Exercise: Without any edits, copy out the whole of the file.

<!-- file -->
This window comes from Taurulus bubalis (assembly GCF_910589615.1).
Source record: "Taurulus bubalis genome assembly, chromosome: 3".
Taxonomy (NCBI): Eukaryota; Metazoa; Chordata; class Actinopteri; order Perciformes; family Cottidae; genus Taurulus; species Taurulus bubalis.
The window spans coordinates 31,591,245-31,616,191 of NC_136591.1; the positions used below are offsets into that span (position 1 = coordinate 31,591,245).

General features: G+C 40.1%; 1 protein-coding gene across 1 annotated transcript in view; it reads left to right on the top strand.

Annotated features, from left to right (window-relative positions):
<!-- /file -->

This window comes from Taurulus bubalis (assembly GCF_910589615.1).
Source record: "Taurulus bubalis genome assembly, chromosome: 3".
Taxonomy (NCBI): Eukaryota; Metazoa; Chordata; class Actinopteri; order Perciformes; family Cottidae; genus Taurulus; species Taurulus bubalis.
The window spans coordinates 31,591,245-31,616,191 of NC_136591.1; the positions used below are offsets into that span (position 1 = coordinate 31,591,245).

General features: G+C 40.1%; 1 protein-coding gene across 1 annotated transcript in view; it reads left to right on the top strand.

Annotated features, from left to right (window-relative positions):